Blog Archives

SEVEN STEPS TO AN EASY FAST: GIVING NEW MEANING TO THE TERM FAST FOOD, BY RABBI SHRAGA SIMMONS

SEVEN STEPS TO AN EASY FAST

Advertisements

SAVE THE DATE!

Please mark your calendars for these upcoming events. We will share more information as it becomes available.

Saturday, April 23, 2016, 5:30 P.M.: Aitz Chaim Community Passover Seder at Clark and Lewie’s.

May 6-8, 2016: Week end with Rabbi Ruz Gulko, place TBA.

YOM KIPPUR 2015 HOSPITALITY

Todah Robah to the following Congregation members who have offered their hospitality to Rabbi Ruz Gulko:

  • Tuesday, 09/22/2015: Airport pickup for Rabbi Ruz Gulko: Marty foxman
  • Tuesday, 09/22/2015: Dinner hosts for Rabbi Ruz Gulko: Don and Helen Cherry

YOM KIPPUR SCHEDULE 2015

Please mark your calendars for these upcoming events.

Kol Nidre

Tuesday evening, 09/22/2015, 7:00 P.M.: Kol Nidre, led by Rabbi Ruz Gulko, at the YWCA.

Yom Kippur day schedule

  • Wednesday, 09/23/2015, 10:00 A.M.: Yom Kippur Morning services, led by Rabbi Ruz Gulko at the YWCA, followed by a break.
  • Wednesday afternoon, 09/23/2015, 3:00 P.M.: Discussion.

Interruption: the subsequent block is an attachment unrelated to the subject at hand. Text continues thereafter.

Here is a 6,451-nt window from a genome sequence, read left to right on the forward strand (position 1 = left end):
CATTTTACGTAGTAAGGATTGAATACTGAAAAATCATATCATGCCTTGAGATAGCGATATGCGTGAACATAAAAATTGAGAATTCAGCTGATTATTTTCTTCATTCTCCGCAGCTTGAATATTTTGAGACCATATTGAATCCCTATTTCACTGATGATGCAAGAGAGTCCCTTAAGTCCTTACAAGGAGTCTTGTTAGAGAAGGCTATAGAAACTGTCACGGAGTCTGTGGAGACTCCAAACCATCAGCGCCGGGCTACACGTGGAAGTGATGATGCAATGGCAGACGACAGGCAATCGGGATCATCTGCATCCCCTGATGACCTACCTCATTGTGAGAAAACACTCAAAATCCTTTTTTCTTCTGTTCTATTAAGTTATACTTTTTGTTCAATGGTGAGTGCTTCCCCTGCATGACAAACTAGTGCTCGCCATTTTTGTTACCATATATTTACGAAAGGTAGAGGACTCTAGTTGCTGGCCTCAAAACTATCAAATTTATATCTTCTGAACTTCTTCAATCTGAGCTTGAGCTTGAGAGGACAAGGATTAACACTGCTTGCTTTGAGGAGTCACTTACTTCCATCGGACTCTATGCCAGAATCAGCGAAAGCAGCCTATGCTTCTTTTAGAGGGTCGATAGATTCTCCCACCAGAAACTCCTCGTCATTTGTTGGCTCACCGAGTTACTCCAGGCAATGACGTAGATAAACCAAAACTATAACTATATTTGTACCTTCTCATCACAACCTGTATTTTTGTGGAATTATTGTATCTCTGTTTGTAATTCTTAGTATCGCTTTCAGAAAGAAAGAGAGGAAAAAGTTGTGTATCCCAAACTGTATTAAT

• Wednesday afternoon, 09/23/2015, After Discussion: Prepare the room for Break The Fast — set up tables, etc.
  • Wednesday afternoon, 09/23/2015, 5:00 P.M.: Yizkor
  • Wednesday afternoon, 09/23/2015, 5:30-6:15 P.M.: Neilah
  • Wednesday evening, 09/23/2015, 6:30 P.M.: Break the Fast Potluck, traditionally dairy (milchig.)
  • The space at the Bethel is temporarily unavailable due to site renovation. The address of the YWCA is 220 Second Street North.

    As is Aitz Chaim tradition, and since we are fasting, please pay it forward and bring nonperishable food items to Yom Kippur services for the Great Falls Food Bank. Helen will collect and distribute the food items. Thank you, everyone.

    Helen also has the sign-up sheet for what to bring for Break
    The Fast. You may contact her at 727-2572 or helen@aitzchaim.com or bring something without signing up. We have enough fruit/vegetables/drinks; we need salads, hot dishes, or dessert. We could also use bread/bagels/chips with spreads. This is a traditionally Milchig (dairy) meal. Thank you in advance for all you do for the Aitz Chaim community.

HOW TO HAVE AN EASY FAST

https://www.joi.org/celebrate/yomkippur/fasting.shtml

MAY YOU HAVE AN EASY FAST!

May You Have an Easy Fast!

Aitz Chaim Kol Nidre and Yom Kippur Schedule